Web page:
The other day I explained the difference between definite and indefinite articles to a student, saying that "the" was specific (ex. the dog barked) and "a, an" non-specifc (eg. I want a dog). So, the next day he made a comment like "My car got stuck in the puddle", and I corrected him saying "your car got stuck in a puddle". He said no, "the" puddle, because it was a specific puddle that he got stuck in, not just any puddle. His reasoning sounded good to me, so why is it "a" instead of "the"? Help!!!
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Not limited to guessing the gender of a participant. I made guesses on some answers that might be wrong.
I wonder what they are.
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Of all the answers I've posted so far, they stand a chance to be wrong. Any corrections would be welcomeEmotion: smile Sometimes, it is just phyched to answer some questions, hopefully it is not out of line or somethingEmotion: smile. Just give it a shot for learning sake. (H)
Hey Ryan! (or anyone else out there!) Another confusion came up in class yesterday! Why do we say "I went to the bank" or "I went to the store" instead of "I went to a bank" or "I went to a store"? The speaker is introducing the object to the listener for the first time (just like "I stepped in A puddle"), and the listener doesn't know WHICH specific bank or store (or zoo or park) the speaker is referring to, so why isn't it "a"??? Would "the bank", "the store" etc. etc. be considered "commonly known", even though they are not? I think of "commonly know" as something the the Empire State Building. Thanks!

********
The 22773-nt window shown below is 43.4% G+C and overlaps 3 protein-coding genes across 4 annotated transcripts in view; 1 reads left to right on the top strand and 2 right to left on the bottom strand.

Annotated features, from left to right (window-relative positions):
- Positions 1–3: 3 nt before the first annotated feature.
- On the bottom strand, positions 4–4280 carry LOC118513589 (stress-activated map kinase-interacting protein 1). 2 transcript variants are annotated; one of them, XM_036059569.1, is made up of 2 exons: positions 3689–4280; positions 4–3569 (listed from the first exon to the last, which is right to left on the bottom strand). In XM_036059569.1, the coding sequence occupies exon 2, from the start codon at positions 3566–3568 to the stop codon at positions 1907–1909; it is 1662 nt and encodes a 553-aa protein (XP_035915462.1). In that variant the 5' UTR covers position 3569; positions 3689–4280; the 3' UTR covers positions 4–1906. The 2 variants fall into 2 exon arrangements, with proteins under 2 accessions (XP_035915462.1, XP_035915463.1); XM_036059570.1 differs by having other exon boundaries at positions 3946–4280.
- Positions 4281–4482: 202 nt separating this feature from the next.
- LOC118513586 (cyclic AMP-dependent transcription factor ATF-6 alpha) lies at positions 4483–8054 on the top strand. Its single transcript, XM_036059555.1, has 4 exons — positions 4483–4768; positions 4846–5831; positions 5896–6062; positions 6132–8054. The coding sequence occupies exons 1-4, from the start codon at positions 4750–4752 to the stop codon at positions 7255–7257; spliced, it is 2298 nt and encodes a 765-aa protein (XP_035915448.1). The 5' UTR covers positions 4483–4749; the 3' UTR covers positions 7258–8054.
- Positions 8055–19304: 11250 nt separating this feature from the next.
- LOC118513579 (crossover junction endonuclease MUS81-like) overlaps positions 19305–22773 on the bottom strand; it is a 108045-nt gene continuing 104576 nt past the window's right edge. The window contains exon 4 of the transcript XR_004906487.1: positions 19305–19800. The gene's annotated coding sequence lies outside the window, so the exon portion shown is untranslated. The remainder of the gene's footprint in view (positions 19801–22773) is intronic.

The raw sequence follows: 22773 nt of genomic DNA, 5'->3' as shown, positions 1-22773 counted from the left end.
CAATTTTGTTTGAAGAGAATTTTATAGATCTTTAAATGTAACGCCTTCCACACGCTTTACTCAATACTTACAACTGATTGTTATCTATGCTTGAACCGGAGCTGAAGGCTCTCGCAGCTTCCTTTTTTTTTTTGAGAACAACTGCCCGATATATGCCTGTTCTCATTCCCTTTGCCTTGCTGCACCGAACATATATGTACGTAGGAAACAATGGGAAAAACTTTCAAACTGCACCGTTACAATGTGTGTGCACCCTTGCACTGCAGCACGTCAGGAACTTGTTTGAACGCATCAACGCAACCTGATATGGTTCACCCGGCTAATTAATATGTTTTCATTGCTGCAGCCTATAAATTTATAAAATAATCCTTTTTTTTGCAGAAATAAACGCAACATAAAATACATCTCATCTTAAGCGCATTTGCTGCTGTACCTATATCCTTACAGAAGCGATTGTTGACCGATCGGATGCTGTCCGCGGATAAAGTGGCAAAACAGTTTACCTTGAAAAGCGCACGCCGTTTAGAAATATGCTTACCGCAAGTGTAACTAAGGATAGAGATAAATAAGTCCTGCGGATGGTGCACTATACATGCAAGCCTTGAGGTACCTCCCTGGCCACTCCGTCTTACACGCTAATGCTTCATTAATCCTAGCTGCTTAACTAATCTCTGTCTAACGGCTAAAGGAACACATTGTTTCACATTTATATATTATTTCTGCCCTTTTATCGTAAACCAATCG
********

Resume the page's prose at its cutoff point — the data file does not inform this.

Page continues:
When you say " to the bank", " to the store" you mean to the ones you usually go to. Compare to " I went to a different bank today to cash some euros".
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When you say " to the bank", " to the store" you mean to the ones you usually go to but "I went to a different bank today to cash some euros".
Yes, Maj, I can see it, but it still seems contradictory to the other explanation about introducing something for the first, compared to subsequent, times. I think my best option would be to STOP trying to explain the reasons for the/a/ommision of articles, and just hope my student gets it by osmosis!!! : )

Osmosis is a good idea. But, in defense of my original comments:

It's commonly known that people use banks and go to them often. It's a frequently occuring thing for the vast majority of people.

My coworker says to me, "I went to the bank." I think: my city has many banks each having many braches, my coworker means his bank and probably his branch - i.e. the place where his money is. So, while I don't know the street address, I know exactly where he went. If someone else were to quiz me about my coworker I could tell them with confidence that "he went to his bank." Common knowledge allows him (and me) to talk about "the" bank.

Contrast this with: "I went to the coffee shop." Unless we're living in a one horse town, I have no idea where my friend went. I don't know the street address, and furthermore I don't have any other information to make this coffee shop special. If quized by someone else, I would say "She went to a coffee shop". So, "the" here is improper, "a" is better.

Every person and every thing have commonly associated objects. It's reasonably safe to say everyone has a bank, a phone, but not a coffee shop. This is why we can say, "I was at home. The phone rang. It was the bank." We don't say: "I needed a job so I called the coffee shop", but we do say: "I needed a loan so I called the bank".

So to reword my previous advice. Use "the" if you are more or less sure that the people listening will know "the" thing that you're talking about, and use "a" when there is doubt.

Does this work? Am I stretching it too much?
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Well, Ryan, I buy it, but the real test will be if my student does! : ) Thanks!
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